Ecclesiastes 3:1-22

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“For everything — time,” said Koheleth. The Hebrew word for time (zemán) designates a “specific time,” an “appointed time.” The thought appears to be that everything has its particular time. Koheleth follows this up with the words, “and time for every affair under the heavens” (on earth beneath the skies). The Hebrew term for “time” (‘eth) may denote a “proper time,” a “fit time,” a “seasonable time.” It corresponds to the Greek kairós (LXX), which is used with reference to a limited portion of time and can convey the idea of aptness or suitableness. The thought expressed may be that every affair has its brief, suitable time. (3:1)

The “affair” is part of the ever-changing cyclical earthly scene. Its time cannot last. The Hebrew word for “affair” or “business” (chéphets) may also signify “joy,” “pleasure,” “desire,” or “wish,” and the corresponding Greek term (prágma, LXX) can mean “matter,” “affair,” or “business.” (3:1)

A baby develops in the womb, and the “time” comes for it to be born. In contrast to birth, the “time” eventually comes when old age or sickness leads to death. (3:2)

The kind of crop and its growing season limit the “time” for “planting.” The “time” also comes to “uproot.” Weeds that would interfere with the growth of the planted crop must be pulled. Some plants may need to be uprooted to avoid overcrowding. Whatever becomes useless or fails to bear fruit has to be removed. Harvesting, too, may involve uprooting. Anciently, flax was harvested by being pulled up. (3:2)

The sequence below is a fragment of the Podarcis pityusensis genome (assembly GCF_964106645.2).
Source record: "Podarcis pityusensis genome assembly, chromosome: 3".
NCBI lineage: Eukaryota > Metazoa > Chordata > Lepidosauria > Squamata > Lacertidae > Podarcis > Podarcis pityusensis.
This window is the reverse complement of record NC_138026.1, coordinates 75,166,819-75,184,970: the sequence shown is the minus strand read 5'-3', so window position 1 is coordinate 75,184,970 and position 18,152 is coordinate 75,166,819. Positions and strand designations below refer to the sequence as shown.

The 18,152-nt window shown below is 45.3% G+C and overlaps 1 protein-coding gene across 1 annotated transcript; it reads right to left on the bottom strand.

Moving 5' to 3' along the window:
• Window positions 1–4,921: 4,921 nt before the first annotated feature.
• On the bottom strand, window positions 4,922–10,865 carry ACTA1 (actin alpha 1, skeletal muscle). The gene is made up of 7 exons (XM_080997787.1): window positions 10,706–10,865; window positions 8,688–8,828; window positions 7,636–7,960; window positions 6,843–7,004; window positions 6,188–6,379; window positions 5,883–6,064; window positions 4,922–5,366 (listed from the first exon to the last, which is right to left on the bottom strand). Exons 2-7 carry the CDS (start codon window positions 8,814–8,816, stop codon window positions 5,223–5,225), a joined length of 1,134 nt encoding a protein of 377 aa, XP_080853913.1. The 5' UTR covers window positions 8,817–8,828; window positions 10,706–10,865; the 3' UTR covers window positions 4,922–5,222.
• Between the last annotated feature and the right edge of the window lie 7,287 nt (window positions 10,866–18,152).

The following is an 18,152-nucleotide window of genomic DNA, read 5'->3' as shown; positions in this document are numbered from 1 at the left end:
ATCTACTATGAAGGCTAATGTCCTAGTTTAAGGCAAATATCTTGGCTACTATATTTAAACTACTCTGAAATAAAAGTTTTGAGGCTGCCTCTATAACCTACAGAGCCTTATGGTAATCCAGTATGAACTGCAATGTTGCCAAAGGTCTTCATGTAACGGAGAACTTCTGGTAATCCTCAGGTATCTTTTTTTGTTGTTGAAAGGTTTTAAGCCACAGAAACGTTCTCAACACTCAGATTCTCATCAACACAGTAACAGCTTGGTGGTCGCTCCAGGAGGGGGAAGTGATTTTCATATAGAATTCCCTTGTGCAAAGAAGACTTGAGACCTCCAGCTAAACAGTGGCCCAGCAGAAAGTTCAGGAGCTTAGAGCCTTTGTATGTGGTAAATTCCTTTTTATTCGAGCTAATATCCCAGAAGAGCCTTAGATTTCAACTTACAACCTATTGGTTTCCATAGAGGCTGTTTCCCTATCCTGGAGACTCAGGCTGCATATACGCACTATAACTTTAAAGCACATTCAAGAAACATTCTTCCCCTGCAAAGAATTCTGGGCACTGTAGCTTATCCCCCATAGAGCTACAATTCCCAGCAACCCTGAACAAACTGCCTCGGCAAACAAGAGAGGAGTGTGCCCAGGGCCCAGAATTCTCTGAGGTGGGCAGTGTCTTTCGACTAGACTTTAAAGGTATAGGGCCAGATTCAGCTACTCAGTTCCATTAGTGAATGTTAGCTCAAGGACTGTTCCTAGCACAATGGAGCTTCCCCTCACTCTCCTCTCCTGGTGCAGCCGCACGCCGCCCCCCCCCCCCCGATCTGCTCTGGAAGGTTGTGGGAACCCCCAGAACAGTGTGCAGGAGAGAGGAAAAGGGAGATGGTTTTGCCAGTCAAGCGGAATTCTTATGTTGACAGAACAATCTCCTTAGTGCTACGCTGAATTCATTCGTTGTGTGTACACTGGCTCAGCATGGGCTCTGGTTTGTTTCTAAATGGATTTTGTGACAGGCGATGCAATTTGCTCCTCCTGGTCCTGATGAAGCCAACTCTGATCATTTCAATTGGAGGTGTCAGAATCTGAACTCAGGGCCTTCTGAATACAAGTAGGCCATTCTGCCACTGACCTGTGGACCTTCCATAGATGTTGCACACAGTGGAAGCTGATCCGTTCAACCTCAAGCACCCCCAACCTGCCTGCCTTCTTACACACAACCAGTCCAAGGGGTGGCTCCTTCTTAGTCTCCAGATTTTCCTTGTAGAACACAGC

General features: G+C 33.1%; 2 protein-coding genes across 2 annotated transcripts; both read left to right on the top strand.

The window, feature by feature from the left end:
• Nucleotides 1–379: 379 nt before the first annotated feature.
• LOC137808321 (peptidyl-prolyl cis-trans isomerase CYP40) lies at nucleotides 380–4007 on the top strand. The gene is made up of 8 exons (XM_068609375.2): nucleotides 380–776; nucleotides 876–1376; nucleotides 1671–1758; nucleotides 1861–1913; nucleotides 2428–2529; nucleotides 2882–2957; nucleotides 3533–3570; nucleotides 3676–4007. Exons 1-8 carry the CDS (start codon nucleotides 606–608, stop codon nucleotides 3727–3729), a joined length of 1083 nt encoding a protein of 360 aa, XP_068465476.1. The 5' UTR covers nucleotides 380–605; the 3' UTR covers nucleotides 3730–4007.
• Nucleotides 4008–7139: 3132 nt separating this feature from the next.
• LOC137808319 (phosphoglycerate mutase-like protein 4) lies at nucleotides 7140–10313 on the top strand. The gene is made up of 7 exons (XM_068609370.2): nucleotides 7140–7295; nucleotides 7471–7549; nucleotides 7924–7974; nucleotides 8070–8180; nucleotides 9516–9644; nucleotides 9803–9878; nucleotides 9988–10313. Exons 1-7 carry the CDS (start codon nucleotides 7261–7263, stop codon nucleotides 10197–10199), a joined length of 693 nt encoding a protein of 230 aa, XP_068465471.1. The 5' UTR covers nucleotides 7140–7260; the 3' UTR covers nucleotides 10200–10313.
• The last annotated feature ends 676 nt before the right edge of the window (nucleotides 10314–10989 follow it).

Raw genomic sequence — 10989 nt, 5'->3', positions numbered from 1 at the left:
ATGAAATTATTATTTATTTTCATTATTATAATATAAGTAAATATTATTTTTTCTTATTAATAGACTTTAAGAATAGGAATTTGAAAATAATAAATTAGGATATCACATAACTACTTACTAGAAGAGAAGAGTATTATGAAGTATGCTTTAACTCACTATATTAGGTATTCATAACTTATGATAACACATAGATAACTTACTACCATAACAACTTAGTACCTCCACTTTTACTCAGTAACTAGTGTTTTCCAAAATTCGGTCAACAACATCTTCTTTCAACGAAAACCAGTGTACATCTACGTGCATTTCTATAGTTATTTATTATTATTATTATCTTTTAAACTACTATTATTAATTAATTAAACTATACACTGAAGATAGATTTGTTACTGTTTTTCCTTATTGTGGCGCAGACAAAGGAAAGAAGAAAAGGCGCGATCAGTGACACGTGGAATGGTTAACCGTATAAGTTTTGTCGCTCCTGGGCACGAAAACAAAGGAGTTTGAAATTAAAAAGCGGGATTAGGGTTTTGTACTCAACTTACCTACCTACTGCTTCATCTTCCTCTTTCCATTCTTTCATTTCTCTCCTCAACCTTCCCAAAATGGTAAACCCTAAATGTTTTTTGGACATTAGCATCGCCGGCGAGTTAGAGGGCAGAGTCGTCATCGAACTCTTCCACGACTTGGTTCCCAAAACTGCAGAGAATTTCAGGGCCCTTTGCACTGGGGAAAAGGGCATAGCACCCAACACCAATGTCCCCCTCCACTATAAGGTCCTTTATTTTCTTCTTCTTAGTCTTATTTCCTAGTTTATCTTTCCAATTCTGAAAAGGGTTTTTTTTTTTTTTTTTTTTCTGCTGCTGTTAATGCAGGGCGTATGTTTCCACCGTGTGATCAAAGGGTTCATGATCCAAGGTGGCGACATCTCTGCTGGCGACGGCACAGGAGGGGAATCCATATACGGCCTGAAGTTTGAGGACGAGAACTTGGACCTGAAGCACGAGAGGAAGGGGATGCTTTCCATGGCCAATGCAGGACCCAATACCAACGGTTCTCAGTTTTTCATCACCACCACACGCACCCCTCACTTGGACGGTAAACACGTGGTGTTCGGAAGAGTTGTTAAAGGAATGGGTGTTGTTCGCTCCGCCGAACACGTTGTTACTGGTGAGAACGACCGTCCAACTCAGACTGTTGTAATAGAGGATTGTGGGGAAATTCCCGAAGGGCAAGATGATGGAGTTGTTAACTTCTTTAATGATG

There is a “time to kill.” God’s law authorized capital punishment for deliberate murder, decreed that extremely dangerous animals should be put to death, and permitted taking the lives of animals for food. (Genesis 9:3–6; Exodus 21:28, 29) On the other hand, there is a time to heal. An injured or sickly person or animal must be treated to promote healing. (3:3)

There is a “time to tear down.” Buildings weakened by decay or neglect may have to be torn down. The “time” also comes for “building,” erecting new houses and other structures. (3:3)

The loss of a loved one in death is certainly a “time to weep.” But a joyous occasion, such as a wedding, is a “time to laugh.” Both sorrow and joy can be spontaneous expressions of the deep inner self. The “mourning” or “wailing” and “dancing” next mentioned, however, may reflect actions of choice appropriate to sad and happy events. There is a “time” for both. Among the ancients, professional mourners wailed loudly over the deceased. In contrast to such mourning, joyous happenings occasioned dancing. (3:4; Exodus 15:20; 2 Samuel 6:16; Matthew 11:16, 17; Luke 15:25-27, 31, 32)